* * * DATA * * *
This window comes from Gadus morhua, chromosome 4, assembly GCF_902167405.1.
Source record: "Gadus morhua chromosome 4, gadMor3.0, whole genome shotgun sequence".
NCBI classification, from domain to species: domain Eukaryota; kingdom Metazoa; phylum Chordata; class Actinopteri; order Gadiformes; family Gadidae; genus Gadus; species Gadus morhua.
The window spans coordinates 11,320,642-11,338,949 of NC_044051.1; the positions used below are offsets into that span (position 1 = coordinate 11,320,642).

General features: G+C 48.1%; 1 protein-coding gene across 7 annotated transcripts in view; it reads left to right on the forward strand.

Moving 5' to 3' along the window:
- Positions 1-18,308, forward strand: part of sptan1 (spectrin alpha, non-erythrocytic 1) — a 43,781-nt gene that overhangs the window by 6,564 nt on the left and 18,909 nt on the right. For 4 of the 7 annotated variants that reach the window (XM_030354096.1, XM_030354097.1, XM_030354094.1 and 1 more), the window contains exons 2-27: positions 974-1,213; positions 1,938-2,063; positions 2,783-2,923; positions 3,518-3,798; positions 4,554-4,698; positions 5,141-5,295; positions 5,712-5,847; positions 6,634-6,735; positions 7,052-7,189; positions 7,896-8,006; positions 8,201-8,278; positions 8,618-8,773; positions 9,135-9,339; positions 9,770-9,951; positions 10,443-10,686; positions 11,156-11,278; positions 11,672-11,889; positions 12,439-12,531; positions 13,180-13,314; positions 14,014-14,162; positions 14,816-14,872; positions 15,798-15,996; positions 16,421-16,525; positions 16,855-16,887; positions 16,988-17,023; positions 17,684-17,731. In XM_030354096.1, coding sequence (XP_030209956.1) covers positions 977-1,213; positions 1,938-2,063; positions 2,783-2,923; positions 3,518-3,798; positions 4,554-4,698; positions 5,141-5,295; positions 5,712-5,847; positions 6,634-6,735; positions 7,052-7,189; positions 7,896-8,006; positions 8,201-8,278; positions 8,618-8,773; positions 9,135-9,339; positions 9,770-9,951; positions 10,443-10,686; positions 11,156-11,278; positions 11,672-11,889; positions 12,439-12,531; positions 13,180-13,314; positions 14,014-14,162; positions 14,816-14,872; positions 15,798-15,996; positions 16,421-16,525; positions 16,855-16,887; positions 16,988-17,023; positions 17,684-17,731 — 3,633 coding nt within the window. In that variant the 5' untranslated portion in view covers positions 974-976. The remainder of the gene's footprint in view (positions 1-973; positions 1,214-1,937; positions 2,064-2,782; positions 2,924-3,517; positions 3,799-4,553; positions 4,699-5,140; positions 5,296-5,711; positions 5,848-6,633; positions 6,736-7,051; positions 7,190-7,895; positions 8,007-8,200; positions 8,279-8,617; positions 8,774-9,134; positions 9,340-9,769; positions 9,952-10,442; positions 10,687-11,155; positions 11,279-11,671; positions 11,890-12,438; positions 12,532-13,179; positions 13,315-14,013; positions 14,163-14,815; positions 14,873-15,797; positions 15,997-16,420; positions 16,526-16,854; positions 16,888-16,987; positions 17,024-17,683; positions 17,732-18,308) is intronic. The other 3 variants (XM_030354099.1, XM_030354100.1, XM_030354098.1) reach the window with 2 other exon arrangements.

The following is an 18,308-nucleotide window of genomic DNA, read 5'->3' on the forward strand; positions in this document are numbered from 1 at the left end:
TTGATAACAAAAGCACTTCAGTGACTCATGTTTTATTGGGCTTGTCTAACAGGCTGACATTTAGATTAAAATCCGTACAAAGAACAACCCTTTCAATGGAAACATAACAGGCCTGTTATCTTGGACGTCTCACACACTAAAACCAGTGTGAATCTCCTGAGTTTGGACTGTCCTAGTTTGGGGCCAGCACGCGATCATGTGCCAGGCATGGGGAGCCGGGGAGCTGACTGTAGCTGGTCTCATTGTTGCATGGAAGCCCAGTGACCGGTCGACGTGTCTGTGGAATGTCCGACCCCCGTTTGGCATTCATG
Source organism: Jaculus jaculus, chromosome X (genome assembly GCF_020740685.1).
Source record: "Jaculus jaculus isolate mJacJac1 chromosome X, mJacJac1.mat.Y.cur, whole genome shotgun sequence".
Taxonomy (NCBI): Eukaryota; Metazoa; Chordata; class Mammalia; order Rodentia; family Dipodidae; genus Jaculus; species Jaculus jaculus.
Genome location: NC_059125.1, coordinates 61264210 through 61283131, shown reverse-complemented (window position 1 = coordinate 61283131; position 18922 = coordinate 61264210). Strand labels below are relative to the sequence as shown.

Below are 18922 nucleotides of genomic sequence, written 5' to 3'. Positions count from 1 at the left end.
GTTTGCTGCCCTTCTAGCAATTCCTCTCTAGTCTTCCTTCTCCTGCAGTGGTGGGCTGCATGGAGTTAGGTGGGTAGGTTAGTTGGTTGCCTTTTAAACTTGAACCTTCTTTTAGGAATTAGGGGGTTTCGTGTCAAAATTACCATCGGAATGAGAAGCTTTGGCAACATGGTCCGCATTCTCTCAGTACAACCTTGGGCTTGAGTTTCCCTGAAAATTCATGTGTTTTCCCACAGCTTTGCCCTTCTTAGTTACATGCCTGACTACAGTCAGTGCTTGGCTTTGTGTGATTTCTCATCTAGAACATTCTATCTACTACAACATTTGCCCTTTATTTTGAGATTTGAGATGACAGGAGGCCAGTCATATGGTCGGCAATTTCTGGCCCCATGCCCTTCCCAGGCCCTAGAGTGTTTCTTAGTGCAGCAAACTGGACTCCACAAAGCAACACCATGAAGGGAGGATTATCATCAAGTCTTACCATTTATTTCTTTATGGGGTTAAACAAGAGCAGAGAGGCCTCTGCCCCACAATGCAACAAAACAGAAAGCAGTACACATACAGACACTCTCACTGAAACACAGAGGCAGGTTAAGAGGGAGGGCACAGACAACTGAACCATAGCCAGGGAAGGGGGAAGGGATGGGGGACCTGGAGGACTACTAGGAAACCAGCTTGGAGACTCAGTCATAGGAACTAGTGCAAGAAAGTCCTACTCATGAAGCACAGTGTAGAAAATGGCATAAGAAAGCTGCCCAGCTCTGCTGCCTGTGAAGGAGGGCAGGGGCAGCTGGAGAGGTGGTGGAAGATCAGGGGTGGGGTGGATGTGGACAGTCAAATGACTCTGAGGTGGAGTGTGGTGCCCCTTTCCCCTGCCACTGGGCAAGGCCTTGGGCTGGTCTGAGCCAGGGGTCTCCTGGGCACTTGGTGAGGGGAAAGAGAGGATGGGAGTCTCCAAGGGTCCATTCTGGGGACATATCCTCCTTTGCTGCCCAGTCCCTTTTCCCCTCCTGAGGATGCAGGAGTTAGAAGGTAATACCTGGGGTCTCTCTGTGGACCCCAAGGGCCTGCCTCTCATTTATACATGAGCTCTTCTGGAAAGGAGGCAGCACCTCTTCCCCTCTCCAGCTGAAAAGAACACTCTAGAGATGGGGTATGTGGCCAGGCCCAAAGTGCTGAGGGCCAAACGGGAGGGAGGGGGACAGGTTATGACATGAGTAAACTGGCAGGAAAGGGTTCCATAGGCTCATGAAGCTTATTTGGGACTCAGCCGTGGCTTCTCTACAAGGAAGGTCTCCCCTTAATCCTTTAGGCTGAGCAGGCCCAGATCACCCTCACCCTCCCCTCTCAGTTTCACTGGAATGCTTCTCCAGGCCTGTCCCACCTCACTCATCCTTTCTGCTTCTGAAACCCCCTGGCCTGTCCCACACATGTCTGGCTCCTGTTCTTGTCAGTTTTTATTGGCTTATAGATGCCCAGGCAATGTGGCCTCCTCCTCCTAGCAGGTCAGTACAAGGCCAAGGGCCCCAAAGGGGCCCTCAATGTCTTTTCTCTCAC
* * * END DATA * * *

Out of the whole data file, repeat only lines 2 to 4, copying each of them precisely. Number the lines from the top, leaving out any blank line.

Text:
Source record: "Gadus morhua chromosome 4, gadMor3.0, whole genome shotgun sequence".
NCBI classification, from domain to species: domain Eukaryota; kingdom Metazoa; phylum Chordata; class Actinopteri; order Gadiformes; family Gadidae; genus Gadus; species Gadus morhua.
The window spans coordinates 11,320,642-11,338,949 of NC_044051.1; the positions used below are offsets into that span (position 1 = coordinate 11,320,642).